The number of Americans applying for first-time unemployment benefits declined. Just 684,000 people filed claims during the week of March 20, down 97,000 from the week before, according to last week’s report from the Labor Department.
Granted, that’s a large number – higher than the highest number of first-time claims during the Great Recession – but it’s the smallest we’ve seen since the pandemic began, according to Christopher Rugaber of the AP. He wrote:
“Economists are growing more optimistic that the pace of layoffs, which has been chronically high for a full year, is finally easing…Still, a total of 18.9 million people are continuing to collect jobless benefits…Roughly one-third of those recipients are in extended federal aid programs, which means they’ve been unemployed for at least six months.”
Consumer sentiment also improved, according to data released last week. The University of Michigan’s Index of Consumer Sentiment was up 10.5 percent month-to-month, although it remained down year-over-year. Perceptions of current economic conditions improved, too. Surveys of Consumers chief economist Richard Curtin reported:
“Consumer sentiment continued to rise in late March, reaching its highest level in a year due to the third disbursement of relief checks and better than anticipated vaccination progress…The majority of consumers reported hearing of recent gains in the national economy, mainly net job gains. The data clearly point toward robust increases in consumer spending. The ultimate strength and duration of the spending surge will depend on the rate of draw-downs in savings since consumers anticipate a slower pace of income growth.”
Performance of major U.S. stock indices was mixed last week. The Dow Jones Industrial Average and Standard & Poor’s 500 Index both finished higher for the week, while the Nasdaq Composite lost ground.
(The one-year numbers in the scorecard are noteworthy. They reflect the strong recovery of U.S. stocks from last year’s coronavirus downturn to the present day.)
Investors are always looking for news that might lead them to new trends in the market. Here are a few fascinating tidbits from last week:
- Currency competition. China would really like the yuan to replace the U.S. dollar as the world’s favored currency. Reuters reported, “…the global system for financial messaging and cross-border payments, has set up a joint venture with the Chinese central bank’s digital currency research institute and clearing centre, a move some see as a sign that China wants to explore global use of its planned digital yuan.”
- Putting a price tag on nature. The Treasury of the United Kingdom commissioned an expert panel to evaluate the contributions of species and ecosystems to the size and growth of economies and evaluate how loss of biodiversity will affect economies in the future. The 600-page Dasgupta Review reports that sustaining the world’s current level of economic growth and standards of living (a.k.a. “global demand for the biosphere’s goods and services and the biosphere’s current capacity to supply them on a sustainable basis”) will require 1.6 Earths.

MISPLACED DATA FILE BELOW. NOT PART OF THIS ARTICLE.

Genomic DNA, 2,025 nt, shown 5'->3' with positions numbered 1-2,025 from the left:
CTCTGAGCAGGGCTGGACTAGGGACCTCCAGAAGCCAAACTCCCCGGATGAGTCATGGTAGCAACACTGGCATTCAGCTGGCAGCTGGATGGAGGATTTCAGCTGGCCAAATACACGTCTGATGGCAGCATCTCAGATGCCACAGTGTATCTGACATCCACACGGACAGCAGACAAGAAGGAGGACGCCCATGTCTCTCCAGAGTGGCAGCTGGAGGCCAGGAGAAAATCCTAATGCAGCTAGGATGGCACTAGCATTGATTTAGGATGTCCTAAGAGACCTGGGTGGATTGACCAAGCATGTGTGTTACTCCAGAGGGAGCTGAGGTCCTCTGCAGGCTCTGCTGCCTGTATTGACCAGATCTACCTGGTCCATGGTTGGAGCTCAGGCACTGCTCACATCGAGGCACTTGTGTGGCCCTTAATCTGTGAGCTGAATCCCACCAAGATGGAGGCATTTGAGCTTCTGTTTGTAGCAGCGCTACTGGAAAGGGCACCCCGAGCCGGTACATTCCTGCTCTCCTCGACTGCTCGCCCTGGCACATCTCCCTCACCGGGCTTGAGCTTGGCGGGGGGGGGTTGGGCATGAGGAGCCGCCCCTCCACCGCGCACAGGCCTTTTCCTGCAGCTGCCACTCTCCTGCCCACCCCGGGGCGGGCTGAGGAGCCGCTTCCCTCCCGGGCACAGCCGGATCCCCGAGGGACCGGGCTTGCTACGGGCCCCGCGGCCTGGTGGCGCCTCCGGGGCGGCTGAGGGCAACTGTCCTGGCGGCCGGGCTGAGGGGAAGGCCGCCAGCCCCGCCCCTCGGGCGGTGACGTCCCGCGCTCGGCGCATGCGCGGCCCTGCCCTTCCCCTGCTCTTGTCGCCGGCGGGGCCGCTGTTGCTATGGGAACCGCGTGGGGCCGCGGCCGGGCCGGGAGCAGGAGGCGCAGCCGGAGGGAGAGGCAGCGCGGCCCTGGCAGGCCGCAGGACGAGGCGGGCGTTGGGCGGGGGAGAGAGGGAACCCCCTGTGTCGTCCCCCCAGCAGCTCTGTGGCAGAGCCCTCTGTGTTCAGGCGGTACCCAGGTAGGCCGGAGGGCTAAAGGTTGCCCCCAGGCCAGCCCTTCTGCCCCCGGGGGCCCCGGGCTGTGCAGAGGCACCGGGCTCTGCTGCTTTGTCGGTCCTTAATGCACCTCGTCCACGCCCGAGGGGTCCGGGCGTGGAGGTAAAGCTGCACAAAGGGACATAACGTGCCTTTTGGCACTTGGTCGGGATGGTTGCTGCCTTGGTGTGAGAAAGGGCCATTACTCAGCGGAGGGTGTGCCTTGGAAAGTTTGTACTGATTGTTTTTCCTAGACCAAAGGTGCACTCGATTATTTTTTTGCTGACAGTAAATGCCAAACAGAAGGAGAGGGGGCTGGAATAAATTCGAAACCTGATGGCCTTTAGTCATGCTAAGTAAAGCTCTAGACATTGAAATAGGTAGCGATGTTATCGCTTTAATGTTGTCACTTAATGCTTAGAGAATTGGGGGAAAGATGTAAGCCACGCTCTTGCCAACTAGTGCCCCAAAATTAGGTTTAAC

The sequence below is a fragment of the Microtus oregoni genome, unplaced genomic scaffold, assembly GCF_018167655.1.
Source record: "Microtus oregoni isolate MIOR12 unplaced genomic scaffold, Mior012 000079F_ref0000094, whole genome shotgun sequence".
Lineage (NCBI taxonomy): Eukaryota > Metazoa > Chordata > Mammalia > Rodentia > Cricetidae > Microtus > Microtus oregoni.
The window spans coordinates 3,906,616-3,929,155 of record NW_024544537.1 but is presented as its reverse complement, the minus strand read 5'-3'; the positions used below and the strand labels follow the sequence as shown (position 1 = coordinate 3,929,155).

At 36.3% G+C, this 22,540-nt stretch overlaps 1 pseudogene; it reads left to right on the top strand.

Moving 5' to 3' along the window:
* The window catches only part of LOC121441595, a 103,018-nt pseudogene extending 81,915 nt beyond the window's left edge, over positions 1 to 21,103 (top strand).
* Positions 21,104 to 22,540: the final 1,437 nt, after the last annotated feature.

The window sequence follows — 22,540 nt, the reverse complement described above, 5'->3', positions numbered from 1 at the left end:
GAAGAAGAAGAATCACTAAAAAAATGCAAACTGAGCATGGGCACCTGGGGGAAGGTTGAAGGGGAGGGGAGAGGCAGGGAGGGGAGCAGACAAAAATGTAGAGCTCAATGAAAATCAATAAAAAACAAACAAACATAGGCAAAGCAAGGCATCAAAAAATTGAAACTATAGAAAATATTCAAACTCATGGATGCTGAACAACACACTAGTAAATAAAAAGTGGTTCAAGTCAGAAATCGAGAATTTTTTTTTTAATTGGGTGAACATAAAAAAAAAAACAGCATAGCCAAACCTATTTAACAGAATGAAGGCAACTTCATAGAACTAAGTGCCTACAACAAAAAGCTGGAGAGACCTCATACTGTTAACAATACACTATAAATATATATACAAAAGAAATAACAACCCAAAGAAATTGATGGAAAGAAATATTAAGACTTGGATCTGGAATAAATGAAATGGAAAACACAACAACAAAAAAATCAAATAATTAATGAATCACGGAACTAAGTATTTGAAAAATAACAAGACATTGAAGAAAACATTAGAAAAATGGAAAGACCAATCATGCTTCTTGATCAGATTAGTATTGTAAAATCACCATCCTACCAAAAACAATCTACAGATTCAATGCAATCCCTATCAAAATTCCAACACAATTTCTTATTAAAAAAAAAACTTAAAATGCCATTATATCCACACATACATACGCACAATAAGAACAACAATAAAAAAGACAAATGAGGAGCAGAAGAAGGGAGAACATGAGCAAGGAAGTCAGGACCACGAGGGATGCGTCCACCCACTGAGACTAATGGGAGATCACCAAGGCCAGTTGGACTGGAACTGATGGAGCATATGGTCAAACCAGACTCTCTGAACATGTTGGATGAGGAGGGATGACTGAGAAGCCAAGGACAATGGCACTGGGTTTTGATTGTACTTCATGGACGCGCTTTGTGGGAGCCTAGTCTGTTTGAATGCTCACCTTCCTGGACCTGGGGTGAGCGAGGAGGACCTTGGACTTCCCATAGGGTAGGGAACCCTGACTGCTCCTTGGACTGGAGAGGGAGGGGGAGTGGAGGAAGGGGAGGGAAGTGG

- Veggies telling tales. Scientists are finding ways to help plants monitor the environment and communicate their findings. Researchers at the Massachusetts Institute of Technology (MIT) embedded nanotubes in spinach plants to look for chemical compounds found in explosives, like landmines. MIT News explained, “When one of these chemicals is present in the groundwater sampled naturally by the plant, carbon nanotubes embedded in the plant leaves emit a fluorescent signal that can be read with an infrared camera. The camera can be attached to a small computer similar to a smartphone, which then sends an email to the user.”
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Weekly Focus – Think About It
“Everything in a modern container port is enormous, overwhelming, crushing. Kendal, of course, but also the thundering trucks, the giant boxes in many colors, the massive gantry cranes that straddle the quay, reaching up ten stories and over to ships that stretch three football pitches in length. There are hardly any humans to be seen.”
--Rose George, British journalist and author
Andrew Zittell is a Registered Representative with and securities offered through LPL Financial, Member FINRA/SIPC. Investment advice offered through Strategic Wealth Advisors Group, LLC a Registered Investment Advisor. Yerba Buena Financial Partners and Strategic Wealth Advisors Group, LLC are separate entities from LPL Financial.
https://www.barrons.com/market-data?mod=BOL_TOPNAV (or go to https://resources.carsongroup.com/hubfs/WMC-Source/2021/03-29-21_Barrons-Market_Data-Footnote_5.pdf)
https://www.ft.com/content/3cbfa2dc-791b-47fa-a5f8-31d1b9a1757d (or go to https://resources.carsongroup.com/hubfs/WMC-Source/2021/03-29-21_FinancialTimes-US_Offers_to_Help_Egypt_Unblock_Suez_Canal-Footnote_7.pdf)
https://www.washingtonpost.com/world/suez-canal-ship-blockage-ever-given/2021/03/26/357f8ae8-8da8-11eb-a33e-da28941cb9ac_story.html (or go to https://resources.carsongroup.com/hubfs/WMC-Source/2021/03-29-21_TheWashingtonPost-Piracy_Fears_Mount_as_Ships_Take_Long_Way_Around_Africa_to_Avoid_Blocked_Suez_Canal-Footnote_8.pdf)
https://www.economist.com/graphic-detail/2021/02/11/container-shipping-costs-have-surged-in-recent-months (or go to https://resources.carsongroup.com/hubfs/WMC-Source/2021/03-29-21_TheEconomist-Container-Shipping_Costs_have_Surged_in_Recent_Months-Footnote_9.pdf)
https://books.google.com/books?id=ua0a4xIdJvUC&printsec=frontcover#v=onepage&q&f=false (or go to https://resources.carsongroup.com/hubfs/WMC-Source/2021/03-29-21_Book_Excerpt-Ninety_Percent_of_Everything-Footnote_11.pdf)